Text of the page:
Ecology and biology of invasive hybrid watermilfoil in northern tier waterbodies

Project manager: Daniel Larkin

Funded by: U.S. Army Corps of Engineers

Description: Eurasian watermilfoil is the most widely managed aquatic invasive plant in the United States. Recently in Minnesota, it has started hybridizing with native Northern watermilfoil, resulting in a new hybrid watermilfoil. This is of concern due to reports of increased invasiveness, greater success, and evidence of herbicide resistance of the hybrid. However, some of this is anecdotal.

Therefore, rigorous investigation of the ecology and invasiveness of this species is needed to inform evaluation of impacts and prioritization of management efforts. This study will help identify which invasive hybrid milfoil populations pose the greatest threat to public resources and that may warrant more aggressive responses. The project will address:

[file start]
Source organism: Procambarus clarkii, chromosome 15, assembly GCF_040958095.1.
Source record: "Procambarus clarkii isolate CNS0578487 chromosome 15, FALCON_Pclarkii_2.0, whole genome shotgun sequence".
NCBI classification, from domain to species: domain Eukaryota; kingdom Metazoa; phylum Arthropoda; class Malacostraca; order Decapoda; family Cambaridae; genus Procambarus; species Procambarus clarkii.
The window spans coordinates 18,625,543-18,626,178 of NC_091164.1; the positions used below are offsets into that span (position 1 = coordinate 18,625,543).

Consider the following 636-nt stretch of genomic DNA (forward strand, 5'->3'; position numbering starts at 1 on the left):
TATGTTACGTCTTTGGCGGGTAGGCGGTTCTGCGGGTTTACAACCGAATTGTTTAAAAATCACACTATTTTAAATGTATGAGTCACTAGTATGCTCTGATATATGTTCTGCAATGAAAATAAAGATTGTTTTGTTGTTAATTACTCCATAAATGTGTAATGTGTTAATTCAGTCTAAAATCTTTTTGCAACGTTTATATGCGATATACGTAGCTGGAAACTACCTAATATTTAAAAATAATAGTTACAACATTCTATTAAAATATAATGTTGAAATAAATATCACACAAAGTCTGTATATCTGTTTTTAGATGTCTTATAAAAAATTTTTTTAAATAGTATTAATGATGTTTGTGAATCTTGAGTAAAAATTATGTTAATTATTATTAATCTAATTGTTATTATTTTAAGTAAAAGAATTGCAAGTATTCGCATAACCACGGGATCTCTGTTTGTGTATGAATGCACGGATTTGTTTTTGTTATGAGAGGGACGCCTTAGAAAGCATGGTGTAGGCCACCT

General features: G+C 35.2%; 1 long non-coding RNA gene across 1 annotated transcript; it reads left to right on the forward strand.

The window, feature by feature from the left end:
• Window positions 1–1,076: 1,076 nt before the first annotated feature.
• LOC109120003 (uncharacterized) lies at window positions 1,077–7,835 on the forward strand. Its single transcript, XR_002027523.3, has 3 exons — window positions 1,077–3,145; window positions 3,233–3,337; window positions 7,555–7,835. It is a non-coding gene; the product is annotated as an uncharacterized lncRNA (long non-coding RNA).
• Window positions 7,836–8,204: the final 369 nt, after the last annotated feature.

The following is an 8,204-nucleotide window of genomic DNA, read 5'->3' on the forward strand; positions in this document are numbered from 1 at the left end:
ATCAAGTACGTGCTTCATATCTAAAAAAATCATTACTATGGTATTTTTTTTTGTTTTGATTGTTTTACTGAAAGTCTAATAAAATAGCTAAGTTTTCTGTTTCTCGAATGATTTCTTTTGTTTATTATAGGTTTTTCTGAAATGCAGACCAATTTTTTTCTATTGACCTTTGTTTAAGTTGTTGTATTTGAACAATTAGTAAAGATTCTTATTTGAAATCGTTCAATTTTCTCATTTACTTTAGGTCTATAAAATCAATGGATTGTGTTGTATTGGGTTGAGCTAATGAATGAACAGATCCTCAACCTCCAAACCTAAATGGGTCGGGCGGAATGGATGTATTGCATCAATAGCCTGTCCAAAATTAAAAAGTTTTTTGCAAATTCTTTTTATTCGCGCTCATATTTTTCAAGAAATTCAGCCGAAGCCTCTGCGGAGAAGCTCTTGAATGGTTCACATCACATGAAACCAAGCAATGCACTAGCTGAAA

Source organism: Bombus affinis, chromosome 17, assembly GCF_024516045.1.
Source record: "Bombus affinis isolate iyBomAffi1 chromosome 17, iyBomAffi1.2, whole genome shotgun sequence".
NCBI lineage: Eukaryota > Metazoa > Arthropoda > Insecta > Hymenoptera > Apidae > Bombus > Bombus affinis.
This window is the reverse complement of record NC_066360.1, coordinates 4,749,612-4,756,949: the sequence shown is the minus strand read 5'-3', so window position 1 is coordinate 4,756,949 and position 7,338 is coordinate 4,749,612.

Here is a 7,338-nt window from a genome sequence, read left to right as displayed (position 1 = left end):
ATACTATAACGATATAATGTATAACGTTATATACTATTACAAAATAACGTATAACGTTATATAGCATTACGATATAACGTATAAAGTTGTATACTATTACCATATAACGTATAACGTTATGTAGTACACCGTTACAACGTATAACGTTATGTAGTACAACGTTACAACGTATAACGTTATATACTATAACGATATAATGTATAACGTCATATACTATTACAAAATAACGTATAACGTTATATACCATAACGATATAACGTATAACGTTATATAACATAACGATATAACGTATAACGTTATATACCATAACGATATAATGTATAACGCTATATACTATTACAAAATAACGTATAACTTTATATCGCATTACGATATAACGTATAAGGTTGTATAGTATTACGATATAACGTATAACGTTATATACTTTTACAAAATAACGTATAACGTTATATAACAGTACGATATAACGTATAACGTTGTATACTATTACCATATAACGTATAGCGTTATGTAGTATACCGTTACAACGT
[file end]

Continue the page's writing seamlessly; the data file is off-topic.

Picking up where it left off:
1. How growth of hybrid watermilfoil compares with that of parental milfoil species, and whether performance varies among hybrid populations
  2. What the magnitude and outcome of competitive interactions are when the hybrid co-occurs with Eurasian and native watermilfoil
  3. How the phenology of hybrid compares with Eurasian and native, and whether it varies within hybrid populations

Project state date: 2016

Estimated project end date: 2019

Updates and progress: